Should I Be Taking Apple Cider Vinegar as a Supplement?

 

Apple cider vinegar is one of the most popular ingredients found in the herbal health and natural wellness world. Many people claim that it can lower blood sugar numbers, decrease cholesterol, and encourage weight loss.

Trying to consume liquid apple cider vinegar can be cumbersome. That has led to the development of gummies, pills, and capsules to capture this ingredient’s potential benefits.

Should you be taking apple cider vinegar as a supplement? Here is the information that you’ll want to know.

What Are Apple Cider Vinegar Pills?

We get apple cider vinegar by fermenting the fruit with bacteria and yeast. Manufacturers can contain the liquid in capsules, add gelatin to it, or dehydrate it to create a pill.

Anyone who doesn’t like the smell or taste of apple cider vinegar can take the pill to capture the potential benefits of this product.

One pill typically contains 500mg of apple cider vinegar, which is the equivalent of two liquid teaspoons. Some products may combine other vitamins, minerals, and nutrients to expand on your investment’s natural health and wellness potential.

What Is the Research on Apple Cider Vinegar?

Clinical research that looks into the potential health benefits of apple cider vinegar is minimal.

One study looked at people taking 1g of acetic acid with olive oil to see what effects it would have on the body. Participants noted a 34% reduction of blood sugar responses when consuming white bread afterward.

Another study looked at people who used apple cider vinegar as a diluted drink daily for 12 weeks. The group that took this ingredient lost up to 7.5 pounds of additional weight compared to the control group.

Mixing 30ml of apple cider vinegar with water can decrease the fasting blood sugar levels of people with type 2 diabetes by up to 4% after only 48 hours. [Research]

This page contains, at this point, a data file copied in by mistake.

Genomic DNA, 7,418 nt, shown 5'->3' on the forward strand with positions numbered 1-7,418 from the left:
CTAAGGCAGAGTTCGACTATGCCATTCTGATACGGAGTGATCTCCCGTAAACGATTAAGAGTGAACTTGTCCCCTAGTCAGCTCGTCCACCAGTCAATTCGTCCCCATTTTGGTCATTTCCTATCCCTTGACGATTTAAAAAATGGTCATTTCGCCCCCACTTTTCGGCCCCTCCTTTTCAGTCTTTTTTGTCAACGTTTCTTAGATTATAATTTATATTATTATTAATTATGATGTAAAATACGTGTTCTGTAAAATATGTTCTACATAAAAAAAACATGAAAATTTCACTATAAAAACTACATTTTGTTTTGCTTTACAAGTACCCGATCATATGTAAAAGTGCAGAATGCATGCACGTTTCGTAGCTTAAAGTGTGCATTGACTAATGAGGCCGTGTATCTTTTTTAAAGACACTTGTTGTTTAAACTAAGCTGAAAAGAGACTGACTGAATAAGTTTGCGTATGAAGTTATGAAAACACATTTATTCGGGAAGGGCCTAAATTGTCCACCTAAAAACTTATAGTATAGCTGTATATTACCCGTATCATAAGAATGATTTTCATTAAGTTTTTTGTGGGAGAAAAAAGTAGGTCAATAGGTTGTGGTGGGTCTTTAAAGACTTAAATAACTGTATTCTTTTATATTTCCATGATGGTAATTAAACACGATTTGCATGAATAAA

Does Apple Cider Vinegar Have Any Side Effects?

The acidity of apple cider vinegar may lead to some unwanted side effects for some people. The most common issues noted by long-term users of this natural product include throat irritation and indigestion. Some people may experience below-average potassium levels.

Long-term consumption of apple cider vinegar is known to disrupt the acid-base balance of the body. Its high acidity levels may erode tooth enamel, trigger nausea, and increase heartburn problems.

How Much Apple Cider Vinegar Should I Take?

The dosage you should take if you want to use apple cider vinegar is variable. Most people experience positive outcomes when they consume 15ml to 30 ml of liquid diluted in water. A similar amount in gummies, capsules, or pills can create similar results.

Since supplements don’t go through the same regulatory processes as prescription and over-the-counter medication, there are no guarantees that the amount of apple cider vinegar you want is in the product. Some items may have unwanted ingredients.

If you take an apple cider vinegar supplement, remember to choose one with verifiable, third-party testing. The best results have USP, BSCG, or NSF labeling to verify the overall quality.

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